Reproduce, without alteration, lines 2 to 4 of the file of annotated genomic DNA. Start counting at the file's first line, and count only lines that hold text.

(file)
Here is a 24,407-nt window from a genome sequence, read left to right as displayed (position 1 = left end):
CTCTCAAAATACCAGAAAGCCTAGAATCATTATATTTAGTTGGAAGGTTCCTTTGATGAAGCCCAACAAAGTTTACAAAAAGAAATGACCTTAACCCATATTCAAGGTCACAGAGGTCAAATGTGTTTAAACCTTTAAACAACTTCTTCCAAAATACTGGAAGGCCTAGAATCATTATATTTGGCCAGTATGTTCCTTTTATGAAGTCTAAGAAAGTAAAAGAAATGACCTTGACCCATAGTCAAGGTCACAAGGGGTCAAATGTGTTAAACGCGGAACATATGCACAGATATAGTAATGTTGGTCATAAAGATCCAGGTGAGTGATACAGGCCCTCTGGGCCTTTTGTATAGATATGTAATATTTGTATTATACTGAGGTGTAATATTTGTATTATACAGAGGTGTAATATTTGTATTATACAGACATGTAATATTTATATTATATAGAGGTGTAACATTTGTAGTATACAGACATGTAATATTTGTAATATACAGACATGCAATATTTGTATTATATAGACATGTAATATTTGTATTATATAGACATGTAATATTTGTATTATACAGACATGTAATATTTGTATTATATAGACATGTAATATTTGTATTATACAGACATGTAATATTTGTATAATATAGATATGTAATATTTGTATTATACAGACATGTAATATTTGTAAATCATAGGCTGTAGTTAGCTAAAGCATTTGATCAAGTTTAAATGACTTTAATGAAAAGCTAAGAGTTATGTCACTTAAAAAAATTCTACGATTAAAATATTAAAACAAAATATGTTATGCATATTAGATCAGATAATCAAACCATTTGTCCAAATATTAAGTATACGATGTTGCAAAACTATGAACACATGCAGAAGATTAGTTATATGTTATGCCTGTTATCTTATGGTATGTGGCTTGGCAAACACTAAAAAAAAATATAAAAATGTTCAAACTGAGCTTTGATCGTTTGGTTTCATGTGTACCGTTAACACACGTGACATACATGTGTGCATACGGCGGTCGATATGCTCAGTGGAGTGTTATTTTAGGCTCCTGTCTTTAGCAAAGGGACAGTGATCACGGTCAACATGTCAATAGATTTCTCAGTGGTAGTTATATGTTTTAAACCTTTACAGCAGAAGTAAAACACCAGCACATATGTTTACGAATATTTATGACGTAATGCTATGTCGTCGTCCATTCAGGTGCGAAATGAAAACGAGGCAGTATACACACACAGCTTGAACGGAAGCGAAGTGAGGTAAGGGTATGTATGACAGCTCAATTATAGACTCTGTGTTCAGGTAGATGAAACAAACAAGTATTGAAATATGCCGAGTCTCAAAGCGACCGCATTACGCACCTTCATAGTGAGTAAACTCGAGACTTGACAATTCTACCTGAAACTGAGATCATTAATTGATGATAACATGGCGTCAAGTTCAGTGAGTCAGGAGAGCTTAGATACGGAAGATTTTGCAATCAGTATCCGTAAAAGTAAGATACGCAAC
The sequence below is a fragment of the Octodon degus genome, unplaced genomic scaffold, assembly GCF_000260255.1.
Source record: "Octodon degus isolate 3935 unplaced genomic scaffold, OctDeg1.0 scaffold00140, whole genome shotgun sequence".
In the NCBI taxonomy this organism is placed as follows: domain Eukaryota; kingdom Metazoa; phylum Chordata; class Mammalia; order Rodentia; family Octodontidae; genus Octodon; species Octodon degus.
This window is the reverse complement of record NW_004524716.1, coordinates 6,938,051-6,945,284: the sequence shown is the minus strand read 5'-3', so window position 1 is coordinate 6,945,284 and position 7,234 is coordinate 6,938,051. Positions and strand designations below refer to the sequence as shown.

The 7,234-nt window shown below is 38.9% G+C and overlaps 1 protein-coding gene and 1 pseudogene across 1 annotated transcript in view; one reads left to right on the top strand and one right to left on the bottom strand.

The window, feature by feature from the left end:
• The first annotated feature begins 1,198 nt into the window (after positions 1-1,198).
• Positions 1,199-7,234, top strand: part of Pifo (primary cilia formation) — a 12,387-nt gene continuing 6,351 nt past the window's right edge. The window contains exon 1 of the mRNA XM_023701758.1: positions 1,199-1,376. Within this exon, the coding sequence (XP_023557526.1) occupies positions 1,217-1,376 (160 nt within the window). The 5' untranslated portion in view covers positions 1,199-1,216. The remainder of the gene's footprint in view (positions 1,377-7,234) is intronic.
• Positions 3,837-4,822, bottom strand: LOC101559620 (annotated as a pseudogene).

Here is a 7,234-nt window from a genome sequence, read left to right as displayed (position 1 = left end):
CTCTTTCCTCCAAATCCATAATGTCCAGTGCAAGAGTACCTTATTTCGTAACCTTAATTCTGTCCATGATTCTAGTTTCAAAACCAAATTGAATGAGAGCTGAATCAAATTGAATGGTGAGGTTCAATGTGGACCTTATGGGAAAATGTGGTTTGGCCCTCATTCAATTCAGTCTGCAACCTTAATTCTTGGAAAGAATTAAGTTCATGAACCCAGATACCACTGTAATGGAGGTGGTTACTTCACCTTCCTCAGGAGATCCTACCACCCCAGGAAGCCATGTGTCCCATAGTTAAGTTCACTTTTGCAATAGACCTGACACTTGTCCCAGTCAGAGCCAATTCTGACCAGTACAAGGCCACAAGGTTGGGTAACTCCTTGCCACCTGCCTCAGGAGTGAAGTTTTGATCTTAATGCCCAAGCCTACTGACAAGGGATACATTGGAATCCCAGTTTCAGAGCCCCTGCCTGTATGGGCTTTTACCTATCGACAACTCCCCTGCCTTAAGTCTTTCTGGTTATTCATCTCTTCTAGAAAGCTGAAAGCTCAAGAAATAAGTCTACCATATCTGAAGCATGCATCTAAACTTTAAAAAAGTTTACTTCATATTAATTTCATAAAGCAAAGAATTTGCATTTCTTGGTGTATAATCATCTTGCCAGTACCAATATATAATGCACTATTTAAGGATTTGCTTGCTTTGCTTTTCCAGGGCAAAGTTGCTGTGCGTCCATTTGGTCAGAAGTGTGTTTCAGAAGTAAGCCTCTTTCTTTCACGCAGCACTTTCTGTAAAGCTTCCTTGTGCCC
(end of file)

CTCTCAAAATACCAGAAAGCCTAGAATCATTATATTTAGTTGGAAGGTTCCTTTGATGAAGCCCAACAAAGTTTACAAAAAGAAATGACCTTAACCCATATTCAAGGTCACAGAGGTCAAATGTGTTTAAACCTTTAAACAACTTCTTCCAAAATACTGGAAGGCCTAGAATCATTATATTTGGCCAGTATGTTCCTTTTATGAAGTCTAAGAAAGTAAAAGAAATGACCTTGACCCATAGTCAAGGTCACAAGGGGTCAAATGTGTTAAACGCGGAACATATGCACAGATATAGTAATGTTGGTCATAAAGATCCAGGTGAGTGATACAGGCCCTCTGGGCCTTTTGTATAGATATGTAATATTTGTATTATACTGAGGTGTAATATTTGTATTATACAGAGGTGTAATATTTGTATTATACAGACATGTAATATTTATATTATATAGAGGTGTAACATTTGTAGTATACAGACATGTAATATTTGTAATATACAGACATGCAATATTTGTATTATATAGACATGTAATATTTGTATTATATAGACATGTAATATTTGTATTATACAGACATGTAATATTTGTATTATATAGACATGTAATATTTGTATTATACAGACATGTAATATTTGTATAATATAGATATGTAATATTTGTATTATACAGACATGTAATATTTGTAAATCATAGGCTGTAGTTAGCTAAAGCATTTGATCAAGTTTAAATGACTTTAATGAAAAGCTAAGAGTTATGTCACTTAAAAAAATTCTACGATTAAAATATTAAAACAAAATATGTTATGCATATTAGATCAGATAATCAAACCATTTGTCCAAATATTAAGTATACGATGTTGCAAAACTATGAACACATGCAGAAGATTAGTTATATGTTATGCCTGTTATCTTATGGTATGTGGCTTGGCAAACACTAAAAAAAAATATAAAAATGTTCAAACTGAGCTTTGATCGTTTGGTTTCATGTGTACCGTTAACACACGTGACATACATGTGTGCATACGGCGGTCGATATGCTCAGTGGAGTGTTATTTTAGGCTCCTGTCTTTAGCAAAGGGACAGTGATCACGGTCAACATGTCAATAGATTTCTCAGTGGTAGTTATATGTTTTAAACCTTTACAGCAGAAGTAAAACACCAGCACATATGTTTACGAATATTTATGACGTAATGCTATGTCGTCGTCCATTCAGGTGCGAAATGAAAACGAGGCAGTATACACACACAGCTTGAACGGAAGCGAAGTGAGGTAAGGGTATGTATGACAGCTCAATTATAGACTCTGTGTTCAGGTAGATGAAACAAACAAGTATTGAAATATGCCGAGTCTCAAAGCGACCGCATTACGCACCTTCATAGTGAGTAAACTCGAGACTTGACAATTCTACCTGAAACTGAGATCATTAATTGATGATAACATGGCGTCAAGTTCAGTGAGTCAGGAGAGCTTAGATACGGAAGATTTTGCAATCAGTATCCGTAAAAGTAAGATACGCAAC
The sequence below is a fragment of the Octodon degus genome, unplaced genomic scaffold, assembly GCF_000260255.1.
Source record: "Octodon degus isolate 3935 unplaced genomic scaffold, OctDeg1.0 scaffold00140, whole genome shotgun sequence".